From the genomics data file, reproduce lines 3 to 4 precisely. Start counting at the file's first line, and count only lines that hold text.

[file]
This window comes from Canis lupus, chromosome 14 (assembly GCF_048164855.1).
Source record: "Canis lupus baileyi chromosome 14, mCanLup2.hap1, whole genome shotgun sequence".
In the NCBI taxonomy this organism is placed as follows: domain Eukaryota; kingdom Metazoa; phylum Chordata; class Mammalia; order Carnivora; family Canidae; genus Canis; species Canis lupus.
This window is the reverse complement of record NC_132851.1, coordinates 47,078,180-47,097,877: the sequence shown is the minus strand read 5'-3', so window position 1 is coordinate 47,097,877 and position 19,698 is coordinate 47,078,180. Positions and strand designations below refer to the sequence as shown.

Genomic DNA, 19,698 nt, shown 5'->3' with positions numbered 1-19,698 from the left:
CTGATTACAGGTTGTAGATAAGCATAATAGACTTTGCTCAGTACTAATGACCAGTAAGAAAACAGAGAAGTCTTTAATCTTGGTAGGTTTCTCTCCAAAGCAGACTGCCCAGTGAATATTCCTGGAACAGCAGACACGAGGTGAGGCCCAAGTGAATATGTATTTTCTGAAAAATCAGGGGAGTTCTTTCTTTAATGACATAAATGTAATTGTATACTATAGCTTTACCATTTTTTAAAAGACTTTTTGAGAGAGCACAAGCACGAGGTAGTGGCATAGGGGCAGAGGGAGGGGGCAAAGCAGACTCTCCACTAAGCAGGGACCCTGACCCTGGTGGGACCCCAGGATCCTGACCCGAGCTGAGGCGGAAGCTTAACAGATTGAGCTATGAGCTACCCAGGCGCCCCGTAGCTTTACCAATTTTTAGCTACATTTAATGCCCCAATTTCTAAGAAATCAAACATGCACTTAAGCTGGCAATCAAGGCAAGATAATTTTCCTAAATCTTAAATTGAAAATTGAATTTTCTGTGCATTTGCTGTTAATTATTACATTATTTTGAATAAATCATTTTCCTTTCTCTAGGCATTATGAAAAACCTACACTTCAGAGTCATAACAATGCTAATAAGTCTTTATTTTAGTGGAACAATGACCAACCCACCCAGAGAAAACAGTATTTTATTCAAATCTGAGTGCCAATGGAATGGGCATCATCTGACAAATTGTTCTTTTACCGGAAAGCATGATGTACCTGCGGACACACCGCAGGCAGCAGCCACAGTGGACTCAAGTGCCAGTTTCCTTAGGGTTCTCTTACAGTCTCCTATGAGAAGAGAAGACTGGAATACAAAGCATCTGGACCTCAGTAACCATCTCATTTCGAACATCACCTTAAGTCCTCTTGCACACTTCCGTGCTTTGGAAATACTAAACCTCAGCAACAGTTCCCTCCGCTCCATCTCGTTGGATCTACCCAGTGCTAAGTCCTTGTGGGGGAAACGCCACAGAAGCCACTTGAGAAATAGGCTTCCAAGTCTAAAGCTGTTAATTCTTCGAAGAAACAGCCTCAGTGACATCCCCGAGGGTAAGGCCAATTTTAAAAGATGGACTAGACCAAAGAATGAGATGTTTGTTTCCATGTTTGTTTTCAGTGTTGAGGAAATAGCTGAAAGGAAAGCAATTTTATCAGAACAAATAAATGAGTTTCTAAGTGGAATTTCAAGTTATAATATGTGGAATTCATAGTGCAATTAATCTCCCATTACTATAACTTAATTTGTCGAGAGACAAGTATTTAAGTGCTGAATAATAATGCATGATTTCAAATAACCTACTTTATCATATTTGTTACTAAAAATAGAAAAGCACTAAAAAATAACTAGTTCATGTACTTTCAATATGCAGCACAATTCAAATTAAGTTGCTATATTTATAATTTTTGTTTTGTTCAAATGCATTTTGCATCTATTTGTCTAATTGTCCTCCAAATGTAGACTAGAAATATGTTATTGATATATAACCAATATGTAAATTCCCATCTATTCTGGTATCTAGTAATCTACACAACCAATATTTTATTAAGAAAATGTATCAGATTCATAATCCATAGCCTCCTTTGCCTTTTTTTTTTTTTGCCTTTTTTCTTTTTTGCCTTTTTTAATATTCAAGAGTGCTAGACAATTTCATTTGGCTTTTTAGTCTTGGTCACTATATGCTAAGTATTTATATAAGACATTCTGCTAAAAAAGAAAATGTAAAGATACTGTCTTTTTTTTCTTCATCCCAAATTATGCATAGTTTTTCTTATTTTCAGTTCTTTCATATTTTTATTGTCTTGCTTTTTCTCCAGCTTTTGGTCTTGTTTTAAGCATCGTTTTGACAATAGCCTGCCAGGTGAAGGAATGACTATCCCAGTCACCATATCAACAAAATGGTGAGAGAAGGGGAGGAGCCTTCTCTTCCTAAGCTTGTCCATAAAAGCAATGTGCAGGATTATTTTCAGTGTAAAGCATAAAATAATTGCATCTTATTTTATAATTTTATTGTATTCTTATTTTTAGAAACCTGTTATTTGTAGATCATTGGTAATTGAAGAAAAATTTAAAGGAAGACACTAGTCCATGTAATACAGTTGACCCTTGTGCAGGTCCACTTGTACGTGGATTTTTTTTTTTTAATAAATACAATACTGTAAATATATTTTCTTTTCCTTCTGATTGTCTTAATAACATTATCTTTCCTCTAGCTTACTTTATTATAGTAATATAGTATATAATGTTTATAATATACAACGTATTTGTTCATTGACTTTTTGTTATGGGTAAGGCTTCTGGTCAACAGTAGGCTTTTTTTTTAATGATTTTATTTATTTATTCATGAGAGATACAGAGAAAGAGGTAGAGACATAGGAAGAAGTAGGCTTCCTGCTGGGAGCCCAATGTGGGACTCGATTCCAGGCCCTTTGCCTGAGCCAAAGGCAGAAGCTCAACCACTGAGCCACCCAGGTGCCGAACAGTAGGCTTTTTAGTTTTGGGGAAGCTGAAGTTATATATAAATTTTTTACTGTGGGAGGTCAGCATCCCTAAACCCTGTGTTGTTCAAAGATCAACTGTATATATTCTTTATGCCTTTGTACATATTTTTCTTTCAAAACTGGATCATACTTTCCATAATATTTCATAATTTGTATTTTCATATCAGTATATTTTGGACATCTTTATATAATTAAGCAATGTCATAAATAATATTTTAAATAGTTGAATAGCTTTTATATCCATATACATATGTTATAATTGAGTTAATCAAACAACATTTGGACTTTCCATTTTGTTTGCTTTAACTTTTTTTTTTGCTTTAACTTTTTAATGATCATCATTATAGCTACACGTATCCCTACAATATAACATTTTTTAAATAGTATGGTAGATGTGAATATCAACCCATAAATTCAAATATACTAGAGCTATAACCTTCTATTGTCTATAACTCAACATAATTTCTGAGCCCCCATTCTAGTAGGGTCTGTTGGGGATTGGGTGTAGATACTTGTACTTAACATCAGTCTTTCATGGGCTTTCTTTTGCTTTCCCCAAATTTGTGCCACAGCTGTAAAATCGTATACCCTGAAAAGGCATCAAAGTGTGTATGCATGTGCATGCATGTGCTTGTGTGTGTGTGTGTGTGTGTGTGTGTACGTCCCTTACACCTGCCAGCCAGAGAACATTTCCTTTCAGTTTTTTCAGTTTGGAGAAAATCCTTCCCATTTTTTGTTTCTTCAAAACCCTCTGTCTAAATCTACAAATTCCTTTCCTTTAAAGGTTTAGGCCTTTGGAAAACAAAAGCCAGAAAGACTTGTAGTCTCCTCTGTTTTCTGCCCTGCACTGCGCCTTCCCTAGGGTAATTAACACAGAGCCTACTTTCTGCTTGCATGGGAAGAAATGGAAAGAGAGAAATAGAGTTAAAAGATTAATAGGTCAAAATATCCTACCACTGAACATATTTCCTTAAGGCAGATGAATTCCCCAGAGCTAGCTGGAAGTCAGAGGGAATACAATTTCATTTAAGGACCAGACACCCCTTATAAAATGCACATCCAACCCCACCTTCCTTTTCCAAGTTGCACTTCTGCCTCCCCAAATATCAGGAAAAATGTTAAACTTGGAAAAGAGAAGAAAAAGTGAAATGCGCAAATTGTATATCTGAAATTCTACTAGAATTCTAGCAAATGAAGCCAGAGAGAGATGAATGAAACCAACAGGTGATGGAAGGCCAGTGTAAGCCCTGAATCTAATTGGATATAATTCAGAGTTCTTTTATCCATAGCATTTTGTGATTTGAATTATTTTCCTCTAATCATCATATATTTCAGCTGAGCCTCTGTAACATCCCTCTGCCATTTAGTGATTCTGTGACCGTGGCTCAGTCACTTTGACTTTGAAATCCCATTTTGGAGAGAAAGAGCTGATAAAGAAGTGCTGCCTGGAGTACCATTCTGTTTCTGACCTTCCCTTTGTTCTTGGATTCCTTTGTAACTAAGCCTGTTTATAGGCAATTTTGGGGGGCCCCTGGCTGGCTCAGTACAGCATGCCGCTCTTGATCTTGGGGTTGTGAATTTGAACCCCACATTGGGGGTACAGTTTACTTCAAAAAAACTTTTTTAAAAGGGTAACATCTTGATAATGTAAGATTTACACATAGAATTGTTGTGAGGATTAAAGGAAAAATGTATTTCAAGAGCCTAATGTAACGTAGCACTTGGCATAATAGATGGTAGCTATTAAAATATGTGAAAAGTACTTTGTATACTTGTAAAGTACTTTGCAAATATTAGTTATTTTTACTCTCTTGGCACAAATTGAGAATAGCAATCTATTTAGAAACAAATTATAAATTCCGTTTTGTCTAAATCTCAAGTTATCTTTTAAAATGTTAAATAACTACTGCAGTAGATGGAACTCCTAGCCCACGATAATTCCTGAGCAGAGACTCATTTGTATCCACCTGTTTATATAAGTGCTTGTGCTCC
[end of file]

In the NCBI taxonomy this organism is placed as follows: domain Eukaryota; kingdom Metazoa; phylum Chordata; class Mammalia; order Carnivora; family Canidae; genus Canis; species Canis lupus.
This window is the reverse complement of record NC_132851.1, coordinates 47,078,180-47,097,877: the sequence shown is the minus strand read 5'-3', so window position 1 is coordinate 47,097,877 and position 19,698 is coordinate 47,078,180. Positions and strand designations below refer to the sequence as shown.